ASD Overlapping Pathways Found (Source: Science Daily)

imagesHCVCZHPYGene mutations are the foundation of autism, and scientists are continuously examining the structure and actions of the genes. A new study shed light on the pathways of the genes that contribute to ASD.

At the Massachusetts General Hospital, investigators were able to identify biological processes with hundreds of genes that can contribute to the risk of autism. While it was originally assumed that only a few specific genes could lead to ASD, thousands were determined and documented in public databases, where the investigators took data for the study. Using the Simons Foundation Autism Research Initiative Gene Database, the hospital crew found over 650 genes that related to ASD. This data led them to find two important signaling pathways that intersect.

The MAP kinase and the calcium signaling pathways were the main overlapping pathways that stood out among other metabolic and neutral pathways. These play biological roles in cellular activities.

The lead study author was Ya Wen, PHD, a researcher in the Department of Neurology at MGH and MassGeneral Hospital for Children.

“Many present treatments attempt to control or reduce particular symptoms of autism, but this study suggests that targeting core biological processes may be a more efficient strategy,” says Wen. “Addressing a core process that generates a spectrum of symptoms may give you a shot at affecting all of those symptoms at ones. This is just a first step along what we hope will be a path to better care, but it is an important one.”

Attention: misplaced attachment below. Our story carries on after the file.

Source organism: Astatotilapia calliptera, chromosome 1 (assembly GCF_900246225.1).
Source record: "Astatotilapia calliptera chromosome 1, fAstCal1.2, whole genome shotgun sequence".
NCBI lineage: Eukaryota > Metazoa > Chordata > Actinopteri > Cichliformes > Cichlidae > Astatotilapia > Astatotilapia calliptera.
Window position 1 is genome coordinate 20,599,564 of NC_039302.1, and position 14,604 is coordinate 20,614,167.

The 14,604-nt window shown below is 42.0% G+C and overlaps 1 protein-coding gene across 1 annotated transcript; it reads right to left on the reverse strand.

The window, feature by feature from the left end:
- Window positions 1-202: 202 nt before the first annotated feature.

“Our pathway network analysis is the first bioinformatics study in autism to connect the dots of brain and body — of autism and accompanying medical conditions, of autism and vulnerability to environmental stress — in one investigation,” Wen added.

For more information, check out the source for this blog post, Science Daily.

Written By Nichole Caropolo

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